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10-13-2011, 03:33 AM   #1
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Looking for opinions on SMC-D FA 100/2,8 Macro + 50 mm Macro

Found both of these new for a very reasonable price

Tried the 100mm out in the shop but found its focus was pretty slow. Maybe manual is the way to go with Macro?

I'm building up both a Canon and Pentax system & I'm wondering if I should go for a Macro for Canon or Pentax? Which do you think would get the most satisfying results?

For those of you who have these Pentax lenses, would you recommend the 50mm or 100mm (mainly want to do portraits and the occassional detail shot)? Are you happy with the lens?

Thanks in advance,

Enjoy your day

10-13-2011, 04:50 AM   #2
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QuoteOriginally posted by jolinjo Quote
Tried the 100mm out in the shop but found its focus was pretty slow. Maybe manual is the way to go with Macro?
Manual IS the only way to go with macro.

QuoteOriginally posted by jolinjo Quote
I'm building up both a Canon and Pentax system & I'm wondering if I should go for a Macro for Canon or Pentax? Which do you think would get the most satisfying results?
Both brands obviously are capable - unless you are going with a FF system with canon, nothing else in their lineup will outperform and give you results as good as the K5.

QuoteOriginally posted by jolinjo Quote
For those of you who have these Pentax lenses, would you recommend the 50mm or 100mm (mainly want to do portraits and the occassional detail shot)? Are you happy with the lens?
The FA50 - for a great 3rd party lens, check out the Tamron 90mm macro...




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10-13-2011, 05:40 AM   #3
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QuoteOriginally posted by jolinjo Quote
Tried the 100mm out in the shop but found its focus was pretty slow. Maybe manual is the way to go with Macro?
A macro lens has an enormous throw, to be able to fine-tune the focus on the macro range. That makes it slower, yes. Normally it's faster in the non-macro part of its range.

Most people prefer to use MF with macro, since it's hard to lock the focus on exactly what you want.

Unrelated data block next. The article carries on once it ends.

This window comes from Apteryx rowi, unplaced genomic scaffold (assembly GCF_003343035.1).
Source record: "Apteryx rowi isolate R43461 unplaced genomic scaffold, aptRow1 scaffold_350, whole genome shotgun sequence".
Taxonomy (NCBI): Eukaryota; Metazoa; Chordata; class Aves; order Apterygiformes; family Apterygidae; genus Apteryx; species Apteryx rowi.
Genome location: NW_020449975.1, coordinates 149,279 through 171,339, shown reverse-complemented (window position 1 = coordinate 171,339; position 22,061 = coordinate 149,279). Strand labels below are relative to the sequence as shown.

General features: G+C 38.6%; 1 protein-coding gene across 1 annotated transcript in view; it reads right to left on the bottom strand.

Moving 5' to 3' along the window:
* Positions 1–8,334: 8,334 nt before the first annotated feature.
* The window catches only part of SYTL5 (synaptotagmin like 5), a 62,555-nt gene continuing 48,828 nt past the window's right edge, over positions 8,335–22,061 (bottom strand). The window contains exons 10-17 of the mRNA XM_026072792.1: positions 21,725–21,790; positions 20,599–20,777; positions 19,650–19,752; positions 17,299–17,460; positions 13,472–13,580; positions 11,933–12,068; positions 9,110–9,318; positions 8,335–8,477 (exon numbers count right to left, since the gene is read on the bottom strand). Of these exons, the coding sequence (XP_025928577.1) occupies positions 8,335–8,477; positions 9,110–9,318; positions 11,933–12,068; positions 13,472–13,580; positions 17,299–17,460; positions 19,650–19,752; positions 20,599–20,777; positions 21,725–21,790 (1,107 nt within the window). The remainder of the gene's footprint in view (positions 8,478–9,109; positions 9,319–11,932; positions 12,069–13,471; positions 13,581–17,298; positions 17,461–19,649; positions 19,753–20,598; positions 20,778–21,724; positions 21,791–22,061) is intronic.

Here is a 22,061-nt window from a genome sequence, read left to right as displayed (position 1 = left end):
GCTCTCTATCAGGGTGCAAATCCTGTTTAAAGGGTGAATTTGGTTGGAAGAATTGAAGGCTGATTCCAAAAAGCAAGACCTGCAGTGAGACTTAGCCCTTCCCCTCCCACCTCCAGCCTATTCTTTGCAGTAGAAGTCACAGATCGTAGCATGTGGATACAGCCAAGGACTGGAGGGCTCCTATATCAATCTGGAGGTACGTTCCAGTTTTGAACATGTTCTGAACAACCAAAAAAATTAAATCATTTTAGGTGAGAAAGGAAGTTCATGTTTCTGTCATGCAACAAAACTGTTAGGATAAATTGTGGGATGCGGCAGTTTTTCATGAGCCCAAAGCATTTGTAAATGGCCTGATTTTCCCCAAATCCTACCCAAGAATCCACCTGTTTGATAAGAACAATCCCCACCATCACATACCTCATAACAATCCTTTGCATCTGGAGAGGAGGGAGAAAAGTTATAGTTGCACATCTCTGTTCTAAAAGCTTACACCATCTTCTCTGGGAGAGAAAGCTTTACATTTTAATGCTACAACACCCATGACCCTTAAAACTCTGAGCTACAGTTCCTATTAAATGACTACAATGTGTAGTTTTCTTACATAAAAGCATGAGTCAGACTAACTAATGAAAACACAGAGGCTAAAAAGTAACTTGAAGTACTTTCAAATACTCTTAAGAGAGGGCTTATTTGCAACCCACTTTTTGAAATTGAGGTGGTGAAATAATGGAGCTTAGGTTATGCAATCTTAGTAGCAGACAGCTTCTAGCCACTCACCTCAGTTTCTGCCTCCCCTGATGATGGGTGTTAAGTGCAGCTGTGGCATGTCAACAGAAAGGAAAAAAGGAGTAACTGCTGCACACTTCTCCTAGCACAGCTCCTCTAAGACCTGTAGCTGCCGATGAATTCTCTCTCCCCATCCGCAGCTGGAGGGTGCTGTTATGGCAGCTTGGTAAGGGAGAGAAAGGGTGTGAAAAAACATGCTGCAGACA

QuoteOriginally posted by jolinjo Quote
I'm building up both a Canon and Pentax system
Why would you do that?

QuoteOriginally posted by jolinjo Quote
I'm wondering if I should go for a Macro for Canon or Pentax? Which do you think would get the most satisfying results?
I'm sure both systems will deliver great results. From what I've read on photozone, Canon lenses are slightly less sharp except the very expensive ones.

QuoteOriginally posted by jolinjo Quote
For those of you who have these Pentax lenses, would you recommend the 50mm or 100mm (mainly want to do portraits and the occassional detail shot)? Are you happy with the lens?
If you want to use the lens also for portraits, I think 50 will be better. Macro is a bit harder with a 100mm too, focusing is more touchy. But both the 50 and 100 macros from Pentax will deliver outstanding results.
10-13-2011, 05:57 AM   #4
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Thanks guys !

Really appreciate your advice.

Well I'm using Canon mainly for film (+ full frame) and the K-5 for stills. Ive grown very attached to Pentax (as I can imagine many of you have aswell) and the limited lenses and wouldn't dream of switching completely.

Think I'll take my chances & go with the 100mm cause already have 40mm & 50mm lenses but nothing around 100mm.

Once again, big thanks !

10-13-2011, 06:04 AM   #5
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QuoteOriginally posted by bdery Quote